For decades, these adhesives were formulated to cure only when exposed to bulbs (mercury vapor arc, microwave mercury vapor arc, metal-halide, electrodeless, visible indium) that produce light in a fairly wide wavelength range (250 to 1,000 nanometers). Light-emitting diodes (LED) changed all that in the late 1990s with the promises that it lasts much longer than bulbs and could cure UV adhesives more cost effectively.
Soon after, many manufacturers replaced their bulbs with LEDs. The problem was the photoinitiator in the end-user’s UV adhesive often didn’t match the LED’s wavelength, preventing proper cure. Suppliers have responded the past decade or so by formulating adhesives specifically for use with LEDs.
“There are two prerequisites a manufacturer must accept when using a UV-cure adhesive for any application,” explains McKinzie. “The first is that one substrate needs to be transparent so the UV light completely covers the joint interface and produces optimum bonding. Number two is that UV-cure adhesives are probably five to 10 times more expensive than conventional adhesives.”
The transparent-substrate design requirement is the reason UV-cure adhesives are used extensively with parts having one of four substrate combinations: glass to glass, glass to metal (aluminum, steel, stainless steel, copper or brass), clear plastic to any plastic, and clear plastic to metal. However, certain clear plastics (like polycarbonate and polymethyl methacrylate) block UV light and require an adhesive that cures with visible light.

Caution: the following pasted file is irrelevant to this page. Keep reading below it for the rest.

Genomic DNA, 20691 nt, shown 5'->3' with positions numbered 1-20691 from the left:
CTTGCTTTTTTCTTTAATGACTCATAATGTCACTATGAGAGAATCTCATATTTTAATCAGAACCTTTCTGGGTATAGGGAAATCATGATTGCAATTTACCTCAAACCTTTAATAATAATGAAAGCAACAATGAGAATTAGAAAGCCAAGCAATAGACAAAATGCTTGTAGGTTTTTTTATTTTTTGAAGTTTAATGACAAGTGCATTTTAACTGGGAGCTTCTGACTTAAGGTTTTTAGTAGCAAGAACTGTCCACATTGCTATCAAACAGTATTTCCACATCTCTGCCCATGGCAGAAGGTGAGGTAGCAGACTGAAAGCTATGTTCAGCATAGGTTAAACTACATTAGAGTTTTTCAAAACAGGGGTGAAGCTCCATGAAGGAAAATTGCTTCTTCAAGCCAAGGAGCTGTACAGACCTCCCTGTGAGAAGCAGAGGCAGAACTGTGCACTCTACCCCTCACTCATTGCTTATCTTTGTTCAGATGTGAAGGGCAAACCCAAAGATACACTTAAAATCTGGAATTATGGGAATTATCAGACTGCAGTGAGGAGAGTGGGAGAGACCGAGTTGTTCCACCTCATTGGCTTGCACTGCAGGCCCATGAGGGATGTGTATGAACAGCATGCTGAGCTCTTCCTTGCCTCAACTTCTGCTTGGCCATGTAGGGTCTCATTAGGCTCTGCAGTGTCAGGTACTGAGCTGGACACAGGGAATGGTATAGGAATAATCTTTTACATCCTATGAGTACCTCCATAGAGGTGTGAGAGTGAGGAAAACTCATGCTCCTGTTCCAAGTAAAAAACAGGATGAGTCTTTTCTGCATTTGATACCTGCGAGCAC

Some adhesives are dual cure, meaning they initially cure with UV light but require a secondary mechanism to fully cure. Dual-cure adhesives are often used in potting applications or on parts with shadowed areas due to tall components on one side. An anaerobic mechanism, for example, cures these areas in the absence of oxygen. Air, heat (higher than 100 C) and ambient moisture (30 to 70 percent) are other common secondary mechanisms. These adhesives may require up to 72 hours for final cure.
Cost is the main drawback of UV-cure adhesives, according to Joe Zimmerman, president of STAR Technology Inc. In addition, the adhesives require special equipment for proper curing, and single-cure formulations offer a curing depth of only about 0.25 inch. Dual-cure adhesives can be as thick as necessary.
“Manufacturers today want UV-cure adhesives that dispense efficiently and are flexible enough to use on parts with substrates ranging from soft to very hard,” says Manny Dias, technical manager at Permabond Engineering Adhesives. “Also important to them is higher temperature resistance. Traditionally, this type of adhesive can withstand 150 C.”
Permabond UV362 is a urethane methacrylate adhesive that adheres well to acrylic and cures through UV-stabilized plastics due to a long-wavelength photoinitiator. The adhesive can also be used to bond glass, metals and other materials. It has a viscosity (at 25 C) of 200 to 400 centipoise and is colorless, making it ideal for applications where aesthetic appearance is important.
Typical fixture time is 4 seconds for a high-power LED (100 milliwatts per square centimeter) or 10 seconds for a low-power (4 milliwatts per square centimeter) battery lamp. Cure occurs at a wavelength from 365 to 420 nanometers.